What should you feed your guinea pig?

Guinea pigs (or cavies) are cute little creatures but they are not easy to feed correctly.

The main reason is that guinea pigs are the only species, apart from humans, who require Vitamin C included in their diet.  Most other animals have a specific enzyme that enables them to make Vitamin C.

Like rabbits, Guinea Pigs are herbivores and require a high-fibre diet.  They should have grass or grass hay (e.g. meadow, timothy, fescue, oaten, pasture, paddock, or ryegrass hays) available at all times.  Lucerne or clover hay can be offered but not as the sole source of fibre as they are high in calcium and protein. Suitable grasses include clover, buffalo grass, and oat grass.  Guinea pigs also enjoy dandelion, milk thistle, and a variety of fresh herbs.

Grass and hay encourage chewing for long periods and helps to keep their teeth in good condition, which grow continuously throughout the guinea pig’s life.  The hay is best provided to them, if possible, in a hayrack attached to their cage wall.

Fresh leafy green vegetables and herbs should also be offered.  Vegetables include broccoli, cabbage, celery, endive, beet/carrot tops, brussel sprouts, zucchini, capsicum, spinach leaves, bok choy, and other Asian greens, dark-leafed lettuce varieties, fresh (uncooked) peas and stringed beans, corn and husks (sparingly as high in calcium).  Herbs include parsley, coriander, mint, dill, basil, dandelion, rocket etc.  Offer a variety of 2 or 3 different greens each day and remember to make any changes to the diet slowly to avoid gastric upset.

Guinea Pigs also require a dietary source of Vitamin C, otherwise, they will suffer from ‘scurvy’.  This is usually supplied by the fresh greens but small amounts of vitamin C-rich fruit can also be offered e.g. citrus, kiwi fruit, strawberries.

High-quality guinea pig pellets (min 16% fibre) can be offered but only in small amounts as a treat. Many commercial pellets are too high in fats and carbohydrates, low in fibre, and should not be fed ad-lib or as the sole diet. Vitamin C content also declines once the bag is opened, and is nearly completely absent 4 months after manufacture.

Pregnant cavies have a higher requirement for Vitamin C and oral supplementation may be required.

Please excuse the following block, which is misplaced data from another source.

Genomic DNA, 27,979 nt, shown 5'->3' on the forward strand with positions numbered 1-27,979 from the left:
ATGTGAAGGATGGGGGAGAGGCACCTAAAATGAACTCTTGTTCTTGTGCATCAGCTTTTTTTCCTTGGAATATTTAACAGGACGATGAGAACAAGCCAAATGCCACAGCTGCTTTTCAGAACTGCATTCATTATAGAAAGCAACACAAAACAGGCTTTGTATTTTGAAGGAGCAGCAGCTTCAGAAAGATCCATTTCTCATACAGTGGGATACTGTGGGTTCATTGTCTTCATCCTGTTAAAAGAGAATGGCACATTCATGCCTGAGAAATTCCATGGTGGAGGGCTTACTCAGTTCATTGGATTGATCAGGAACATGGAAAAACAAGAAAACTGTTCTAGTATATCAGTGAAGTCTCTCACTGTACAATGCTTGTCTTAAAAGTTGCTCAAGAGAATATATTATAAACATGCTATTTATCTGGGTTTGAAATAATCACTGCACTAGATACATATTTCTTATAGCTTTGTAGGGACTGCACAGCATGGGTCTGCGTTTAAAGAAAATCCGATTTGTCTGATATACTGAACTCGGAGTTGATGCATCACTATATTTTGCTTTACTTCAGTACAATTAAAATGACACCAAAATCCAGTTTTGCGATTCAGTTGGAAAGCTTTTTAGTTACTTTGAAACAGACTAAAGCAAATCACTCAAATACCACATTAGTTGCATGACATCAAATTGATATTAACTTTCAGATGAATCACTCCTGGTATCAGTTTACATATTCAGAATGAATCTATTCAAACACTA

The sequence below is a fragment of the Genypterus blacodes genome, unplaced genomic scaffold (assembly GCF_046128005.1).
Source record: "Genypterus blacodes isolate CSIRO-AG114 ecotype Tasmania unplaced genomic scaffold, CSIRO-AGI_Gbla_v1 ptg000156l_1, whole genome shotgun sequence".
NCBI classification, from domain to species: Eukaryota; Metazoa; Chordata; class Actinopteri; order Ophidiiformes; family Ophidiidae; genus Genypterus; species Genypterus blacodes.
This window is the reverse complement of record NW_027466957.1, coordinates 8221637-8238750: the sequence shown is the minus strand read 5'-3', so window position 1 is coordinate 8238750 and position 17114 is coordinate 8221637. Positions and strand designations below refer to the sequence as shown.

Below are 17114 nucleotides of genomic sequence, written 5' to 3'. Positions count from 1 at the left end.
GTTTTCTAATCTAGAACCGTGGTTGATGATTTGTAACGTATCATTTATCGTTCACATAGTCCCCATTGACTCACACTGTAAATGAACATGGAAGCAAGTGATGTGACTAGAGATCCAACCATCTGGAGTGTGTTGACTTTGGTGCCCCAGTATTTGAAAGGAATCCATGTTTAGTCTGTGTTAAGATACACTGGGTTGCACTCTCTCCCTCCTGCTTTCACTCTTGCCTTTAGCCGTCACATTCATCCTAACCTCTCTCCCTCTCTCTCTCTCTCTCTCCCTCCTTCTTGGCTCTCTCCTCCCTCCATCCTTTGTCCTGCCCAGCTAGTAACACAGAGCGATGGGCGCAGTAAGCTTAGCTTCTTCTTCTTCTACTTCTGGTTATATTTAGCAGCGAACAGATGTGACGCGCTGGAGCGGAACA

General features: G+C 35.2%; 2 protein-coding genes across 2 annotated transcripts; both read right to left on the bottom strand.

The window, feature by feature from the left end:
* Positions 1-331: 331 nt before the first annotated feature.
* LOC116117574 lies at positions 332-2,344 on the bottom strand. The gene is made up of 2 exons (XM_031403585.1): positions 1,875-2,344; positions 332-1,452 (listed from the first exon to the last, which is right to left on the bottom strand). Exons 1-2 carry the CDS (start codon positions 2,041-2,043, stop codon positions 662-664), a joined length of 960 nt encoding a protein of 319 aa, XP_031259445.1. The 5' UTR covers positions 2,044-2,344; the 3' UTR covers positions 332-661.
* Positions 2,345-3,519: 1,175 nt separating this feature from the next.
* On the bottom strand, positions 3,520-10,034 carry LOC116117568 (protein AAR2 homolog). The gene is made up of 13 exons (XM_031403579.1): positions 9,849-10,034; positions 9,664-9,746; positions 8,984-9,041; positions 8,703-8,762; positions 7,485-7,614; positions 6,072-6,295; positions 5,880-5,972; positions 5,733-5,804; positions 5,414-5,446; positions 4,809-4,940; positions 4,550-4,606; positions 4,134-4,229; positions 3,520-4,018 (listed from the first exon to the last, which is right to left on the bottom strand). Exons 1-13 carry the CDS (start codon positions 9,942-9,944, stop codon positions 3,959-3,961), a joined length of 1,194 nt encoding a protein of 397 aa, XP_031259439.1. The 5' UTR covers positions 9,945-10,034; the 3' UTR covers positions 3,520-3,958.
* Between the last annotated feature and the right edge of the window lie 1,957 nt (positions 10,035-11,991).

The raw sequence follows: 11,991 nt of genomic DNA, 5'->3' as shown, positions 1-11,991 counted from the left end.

What foods shouldn’t I feed?

Foods to avoid include cereals, grains, nuts, seeds, washed or brushed potatoes, wild mushrooms and berries, onion, shallots, avocado, rhubarb, breads, biscuits, sweets, sugar, breakfast cereals, and chocolate.

Don’t feed your cavy on rabbit or rodent pellets.

Signs of Vitamin C deficiency

If your guinea pig is not fed an adequate diet, signs of Vitamin C deficiency will occur about two weeks after the deficiency starts.  The guinea pig will be lethargic and weak.  It will eat less, lose weight, and may have enlarged limb joints.  It may develop a rough hair coat, and diarrhoea, and produces a discharge from its eye and nose.  Death usually occurs in about three to four weeks.


Guinea pigs are slobs when it comes to table manners and etiquette.  They scatter their bedding into their food, their food into their water, and their water into their bedding, and if that’s not enough they often soil in their food, water, and bedding too!

For this reason, their food and water containers must be cleaned out and re-stocked daily.

To prevent the pigs from nesting in their food and water containers, it is best if the containers are suspended above the ground.  If this is not possible, provide them with heavy food and water containers that cannot be overturned.

You will find water bottles for guinea pigs available at pet shops.  These are hygienic but guinea pigs will often block the end of the water tube with a slurry of food and water from their mouths as they drink. For this reason, their water containers must be checked daily.

Did you know that….?

  • The average life span of a guinea pig is five years.
  • Male guinea pigs are called boars, females are called sows and young are called pups
  • Length of pregnancy is 59 to 72 days – and a sow will often double her weight during pregnancy and she will produce 1 – 10 young per litter (average 3-4).
  • Piglets are weaned at around 3 weeks.
  • Guinea pigs are native to the Andes Mountains.
  • Guinea pigs are related to chinchillas and porcupines.

Adapted from Dr Julia Adams BVSc